I’m very fortunate that I’ve had great sponsorship from companies in Seychelles who have allowed me to compete internationally and pursue my goals in triathlon. ISPC Seychelles, DIY Seychelles, Eden Island Marina, Hunt Deltel and Vijay Construction have all supported me over a number of years, and without their support, it really wouldn’t have been possible for me to keep competing.
SNA: How rewarding is the sports for you?
NB: The feeling of putting together a great race where you achieve your potential is amazing and makes all the hard work and training worthwhile. When you’ve experienced disappointments it feels even better when things go right.
|Baldwin finished fourth overall position in the third Ironman of Sweden. (Nick Baldwin) Photo License: CC-BY|
SNA: Do you have time to rest?
NB: It’s really important to incorporate rest into my usual training routine. Over the course of a training week, I’ll typically have at least 1-2 recovery days, where I may still train 1-3 hours but it will be extremely light and easy. Those days are important as it allows your body to recover from the hard and intense training that you do.
Over the course of a season, it’s also important to have some longer periods of recovery. At the end of 2017, I took about 1 month where I did very little training volume, which was important to allow me to recover from a long season of racing.
SNA: How often do you come to Seychelles?
NB: I come back at least twice per year, more if possible. In February this year, I returned to compete at the Eco-Friendly Marathon which was a great experience. I would have loved to come back for the FINA Open Water event last month, but unfortunately, it clashed with my peak training for the race in the Philippines, so it wasn’t possible.
|Baldwin on his visit to Seychelles last year. (Patrick Joubert, Seychelles News Agency) Photo License: CC-BY|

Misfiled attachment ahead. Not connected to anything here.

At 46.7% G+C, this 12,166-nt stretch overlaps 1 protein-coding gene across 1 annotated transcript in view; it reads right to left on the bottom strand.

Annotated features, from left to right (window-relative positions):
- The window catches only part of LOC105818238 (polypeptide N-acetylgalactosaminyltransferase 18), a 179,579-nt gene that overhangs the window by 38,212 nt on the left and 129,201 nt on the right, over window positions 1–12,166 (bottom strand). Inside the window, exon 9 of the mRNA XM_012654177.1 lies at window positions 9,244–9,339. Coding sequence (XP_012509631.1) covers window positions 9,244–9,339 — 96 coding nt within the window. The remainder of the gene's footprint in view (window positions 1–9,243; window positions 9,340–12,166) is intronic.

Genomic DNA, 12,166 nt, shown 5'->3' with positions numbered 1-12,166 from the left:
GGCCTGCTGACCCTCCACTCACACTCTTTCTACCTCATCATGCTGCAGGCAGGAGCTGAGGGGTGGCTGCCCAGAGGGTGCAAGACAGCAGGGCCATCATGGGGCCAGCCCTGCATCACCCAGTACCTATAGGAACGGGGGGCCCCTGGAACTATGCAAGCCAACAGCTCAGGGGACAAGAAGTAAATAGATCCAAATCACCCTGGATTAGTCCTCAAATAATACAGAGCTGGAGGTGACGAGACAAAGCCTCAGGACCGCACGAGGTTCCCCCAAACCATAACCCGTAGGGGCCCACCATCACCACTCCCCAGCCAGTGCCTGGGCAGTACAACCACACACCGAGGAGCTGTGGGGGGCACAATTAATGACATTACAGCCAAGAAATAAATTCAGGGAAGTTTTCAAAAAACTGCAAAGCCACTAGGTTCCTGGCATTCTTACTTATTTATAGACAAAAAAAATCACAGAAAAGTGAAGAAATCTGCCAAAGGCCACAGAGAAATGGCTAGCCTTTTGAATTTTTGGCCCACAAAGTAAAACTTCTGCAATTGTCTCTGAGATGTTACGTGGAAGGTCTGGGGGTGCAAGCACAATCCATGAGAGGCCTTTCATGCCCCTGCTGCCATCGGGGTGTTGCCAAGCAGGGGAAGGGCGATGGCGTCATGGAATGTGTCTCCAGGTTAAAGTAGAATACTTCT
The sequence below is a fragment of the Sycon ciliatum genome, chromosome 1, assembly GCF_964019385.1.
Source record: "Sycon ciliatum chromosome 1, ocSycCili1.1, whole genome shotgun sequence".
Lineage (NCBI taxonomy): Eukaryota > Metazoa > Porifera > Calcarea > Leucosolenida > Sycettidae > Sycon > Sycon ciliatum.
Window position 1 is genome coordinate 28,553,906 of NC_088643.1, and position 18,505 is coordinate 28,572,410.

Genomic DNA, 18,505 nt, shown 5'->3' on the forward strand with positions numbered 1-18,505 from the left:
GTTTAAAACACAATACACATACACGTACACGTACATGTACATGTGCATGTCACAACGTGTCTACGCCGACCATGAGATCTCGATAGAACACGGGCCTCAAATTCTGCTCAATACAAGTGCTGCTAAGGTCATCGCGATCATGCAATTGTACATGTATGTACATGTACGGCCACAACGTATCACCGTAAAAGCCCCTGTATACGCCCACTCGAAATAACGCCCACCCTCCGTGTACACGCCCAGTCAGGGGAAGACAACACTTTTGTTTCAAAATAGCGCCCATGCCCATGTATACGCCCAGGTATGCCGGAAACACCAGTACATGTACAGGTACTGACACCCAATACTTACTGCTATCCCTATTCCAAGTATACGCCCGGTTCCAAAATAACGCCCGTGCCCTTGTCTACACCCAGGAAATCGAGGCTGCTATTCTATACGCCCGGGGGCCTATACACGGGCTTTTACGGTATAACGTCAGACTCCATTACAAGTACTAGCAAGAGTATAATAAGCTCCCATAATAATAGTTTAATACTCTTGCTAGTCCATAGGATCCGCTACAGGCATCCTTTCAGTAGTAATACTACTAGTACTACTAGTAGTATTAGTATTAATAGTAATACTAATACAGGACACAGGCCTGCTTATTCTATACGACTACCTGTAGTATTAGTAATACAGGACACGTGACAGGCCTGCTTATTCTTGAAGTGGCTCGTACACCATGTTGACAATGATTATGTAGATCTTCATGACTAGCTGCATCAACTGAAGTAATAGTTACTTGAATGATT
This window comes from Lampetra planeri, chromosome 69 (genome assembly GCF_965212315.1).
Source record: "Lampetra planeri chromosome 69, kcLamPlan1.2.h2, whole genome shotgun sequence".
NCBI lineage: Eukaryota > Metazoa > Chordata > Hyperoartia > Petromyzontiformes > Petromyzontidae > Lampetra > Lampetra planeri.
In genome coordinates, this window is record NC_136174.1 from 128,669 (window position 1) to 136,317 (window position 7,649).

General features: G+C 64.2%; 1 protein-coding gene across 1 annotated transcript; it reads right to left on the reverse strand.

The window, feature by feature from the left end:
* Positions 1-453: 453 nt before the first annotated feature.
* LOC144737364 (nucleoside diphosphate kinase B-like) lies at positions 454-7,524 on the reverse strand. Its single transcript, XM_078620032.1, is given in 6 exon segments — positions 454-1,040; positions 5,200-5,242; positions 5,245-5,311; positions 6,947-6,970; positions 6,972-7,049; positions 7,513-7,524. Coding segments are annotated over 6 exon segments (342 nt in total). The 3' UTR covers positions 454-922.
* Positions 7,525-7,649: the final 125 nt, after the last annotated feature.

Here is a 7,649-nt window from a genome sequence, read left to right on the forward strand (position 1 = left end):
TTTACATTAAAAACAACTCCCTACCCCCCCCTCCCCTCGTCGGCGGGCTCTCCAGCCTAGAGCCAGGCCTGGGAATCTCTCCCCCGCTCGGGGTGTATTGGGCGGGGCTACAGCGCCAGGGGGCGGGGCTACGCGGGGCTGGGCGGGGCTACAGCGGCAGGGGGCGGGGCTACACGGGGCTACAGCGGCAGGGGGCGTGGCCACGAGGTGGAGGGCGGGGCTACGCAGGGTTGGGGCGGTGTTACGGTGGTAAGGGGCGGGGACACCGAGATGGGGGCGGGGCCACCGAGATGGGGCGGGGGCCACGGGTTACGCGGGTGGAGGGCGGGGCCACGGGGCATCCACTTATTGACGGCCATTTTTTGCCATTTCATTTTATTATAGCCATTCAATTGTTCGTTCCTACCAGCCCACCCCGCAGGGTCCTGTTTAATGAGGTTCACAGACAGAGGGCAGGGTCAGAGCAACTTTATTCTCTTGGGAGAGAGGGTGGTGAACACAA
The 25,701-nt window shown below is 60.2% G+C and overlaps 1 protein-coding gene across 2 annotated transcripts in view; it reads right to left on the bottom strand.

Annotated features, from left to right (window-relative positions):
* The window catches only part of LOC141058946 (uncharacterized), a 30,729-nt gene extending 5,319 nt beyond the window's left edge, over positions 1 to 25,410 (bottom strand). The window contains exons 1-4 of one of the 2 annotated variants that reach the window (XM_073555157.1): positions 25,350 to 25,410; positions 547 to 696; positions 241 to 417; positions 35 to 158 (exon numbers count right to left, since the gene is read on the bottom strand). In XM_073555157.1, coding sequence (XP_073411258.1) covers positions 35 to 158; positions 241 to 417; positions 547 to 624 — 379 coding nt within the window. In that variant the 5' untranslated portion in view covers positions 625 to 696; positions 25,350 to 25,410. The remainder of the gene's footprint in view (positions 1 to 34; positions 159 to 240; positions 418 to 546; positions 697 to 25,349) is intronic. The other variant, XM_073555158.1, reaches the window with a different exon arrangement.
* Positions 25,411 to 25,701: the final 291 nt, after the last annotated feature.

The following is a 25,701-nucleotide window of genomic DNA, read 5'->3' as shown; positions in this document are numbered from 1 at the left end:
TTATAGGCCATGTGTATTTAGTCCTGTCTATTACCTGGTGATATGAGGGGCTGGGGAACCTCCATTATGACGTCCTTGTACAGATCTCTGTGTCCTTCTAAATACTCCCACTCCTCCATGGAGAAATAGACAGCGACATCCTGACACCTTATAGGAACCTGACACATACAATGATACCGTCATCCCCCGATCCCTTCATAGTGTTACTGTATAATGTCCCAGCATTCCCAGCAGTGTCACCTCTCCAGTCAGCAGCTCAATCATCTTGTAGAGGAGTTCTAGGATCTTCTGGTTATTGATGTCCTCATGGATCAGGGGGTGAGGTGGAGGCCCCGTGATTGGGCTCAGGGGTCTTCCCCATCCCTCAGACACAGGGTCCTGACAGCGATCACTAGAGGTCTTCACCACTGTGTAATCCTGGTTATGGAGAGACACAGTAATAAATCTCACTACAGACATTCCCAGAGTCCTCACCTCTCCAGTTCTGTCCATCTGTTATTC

SNA: You are now 30. How long do you think you will continue in triathlon?
NB: Typically long-distance triathletes hit their peak in their early to mid-30s, so I’m only a few years away from that! There’s still some great races that I’d love to do and things that I want to achieve, so hopefully, I can continue for as long as I can and win some more events.
SNA: What next after the Philippines?
NB: I’ll race again soon, competing at the Half Ironman Japan on 17th June. Last year I finished 3rd at this event and so it was always a race that I wanted to return to this year. Of course, competing only 2 weeks after an Ironman will be challenging, but I’ll give it my best and see if I can recover in time.
SNA: Any advice for our young aspiring sportsmen and women?
NB: I’d encourage all young people to participate in sport, whatever it may be. Sport has always been one of the most important things in my life and it has given me so much - it really does have the potential to shape your life.
For those who are ambitious with their sport, there will certainly be times where you question whether it’s worth continuing and have disappointments and setbacks, but for those who want to be competitive, it’s important to have a tenacious attitude to succeed.